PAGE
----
When Gide’s The Immoralist was first published, the philosophy of Friedrich Nietzsche was enjoying great popularity in France, and Gide’s journals indicate that he wrestled intellectually with Nietzsche’s thinking for many years. It is not surprising, therefore, that much of Michel’s thinking duplicates that of Zarathustra, the main character in Nietzsche’s Also sprach Zarathustra (1883-1885; Thus Spake Zarathustra, 1896).
Zarathustra expresses only contempt for Christianity, morality, conscience, and altruism. He, like his creator, considers these things to be human weaknesses, and he deplores weakness of any kind, claiming that “the will to power” is the highest good. Since Nietzsche’s philosophy is essentially optimistic, one can understand how it came to be popular in France, where idealism and optimism were strong and would remain so until 1914, when the German empire was destroyed and France was devastated. Furthermore, since Nietzsche advocated the cultivation of a race of “supermen,” individuals physically powerful, unscrupulous, and merciless, one can perhaps understand how his writings could be used as a philosophical justification for Nazi doctrines of racial and national superiority.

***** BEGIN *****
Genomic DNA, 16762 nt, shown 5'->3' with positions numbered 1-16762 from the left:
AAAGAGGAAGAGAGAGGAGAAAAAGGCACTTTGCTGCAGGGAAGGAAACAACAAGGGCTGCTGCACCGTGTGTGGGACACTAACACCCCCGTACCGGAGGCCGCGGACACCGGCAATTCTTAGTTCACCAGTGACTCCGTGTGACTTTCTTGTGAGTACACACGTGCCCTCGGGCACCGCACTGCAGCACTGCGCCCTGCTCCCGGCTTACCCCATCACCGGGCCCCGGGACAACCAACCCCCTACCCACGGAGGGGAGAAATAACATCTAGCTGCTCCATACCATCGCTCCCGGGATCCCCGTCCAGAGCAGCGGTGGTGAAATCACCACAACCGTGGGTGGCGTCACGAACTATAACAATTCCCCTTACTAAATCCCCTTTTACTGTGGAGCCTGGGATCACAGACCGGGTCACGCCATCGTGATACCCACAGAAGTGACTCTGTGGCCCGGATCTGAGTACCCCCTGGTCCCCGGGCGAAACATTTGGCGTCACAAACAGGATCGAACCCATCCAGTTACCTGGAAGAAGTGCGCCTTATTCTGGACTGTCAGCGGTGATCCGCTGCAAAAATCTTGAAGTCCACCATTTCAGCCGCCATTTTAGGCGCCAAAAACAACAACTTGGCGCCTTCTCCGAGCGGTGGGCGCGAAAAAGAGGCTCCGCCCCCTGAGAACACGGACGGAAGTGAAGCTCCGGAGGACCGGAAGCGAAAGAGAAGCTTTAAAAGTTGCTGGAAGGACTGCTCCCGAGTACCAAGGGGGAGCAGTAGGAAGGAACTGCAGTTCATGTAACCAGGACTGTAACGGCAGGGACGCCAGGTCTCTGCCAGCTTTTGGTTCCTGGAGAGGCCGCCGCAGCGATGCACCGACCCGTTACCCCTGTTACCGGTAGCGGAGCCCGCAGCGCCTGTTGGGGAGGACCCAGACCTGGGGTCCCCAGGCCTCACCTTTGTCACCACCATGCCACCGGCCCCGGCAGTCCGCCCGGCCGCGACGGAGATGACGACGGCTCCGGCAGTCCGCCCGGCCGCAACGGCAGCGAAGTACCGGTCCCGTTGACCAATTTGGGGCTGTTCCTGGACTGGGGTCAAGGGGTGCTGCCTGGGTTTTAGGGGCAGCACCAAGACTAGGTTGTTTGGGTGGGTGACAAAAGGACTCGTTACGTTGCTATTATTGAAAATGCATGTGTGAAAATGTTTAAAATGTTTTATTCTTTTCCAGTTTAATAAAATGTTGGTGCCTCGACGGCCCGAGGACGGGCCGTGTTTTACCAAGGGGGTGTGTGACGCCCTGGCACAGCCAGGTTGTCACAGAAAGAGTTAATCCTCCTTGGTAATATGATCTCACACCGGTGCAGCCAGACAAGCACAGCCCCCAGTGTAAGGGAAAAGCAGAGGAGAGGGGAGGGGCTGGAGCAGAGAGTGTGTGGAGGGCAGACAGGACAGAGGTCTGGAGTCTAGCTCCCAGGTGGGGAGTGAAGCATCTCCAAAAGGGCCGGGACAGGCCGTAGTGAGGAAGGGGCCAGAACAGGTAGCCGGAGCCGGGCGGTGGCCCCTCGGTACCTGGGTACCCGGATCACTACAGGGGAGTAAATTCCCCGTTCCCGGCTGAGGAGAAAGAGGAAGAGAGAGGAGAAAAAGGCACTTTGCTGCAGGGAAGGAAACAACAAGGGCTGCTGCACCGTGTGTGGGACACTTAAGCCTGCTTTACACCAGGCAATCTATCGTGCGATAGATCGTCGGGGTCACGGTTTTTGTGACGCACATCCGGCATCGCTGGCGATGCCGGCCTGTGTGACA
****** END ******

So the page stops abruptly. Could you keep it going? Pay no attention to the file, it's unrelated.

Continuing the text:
Addressing the “herd” devoted to a “slave morality,” Zarathustra says that “my will to power walks with the feet of your will to truth!” Gide wrote in one of his journals that he was often...
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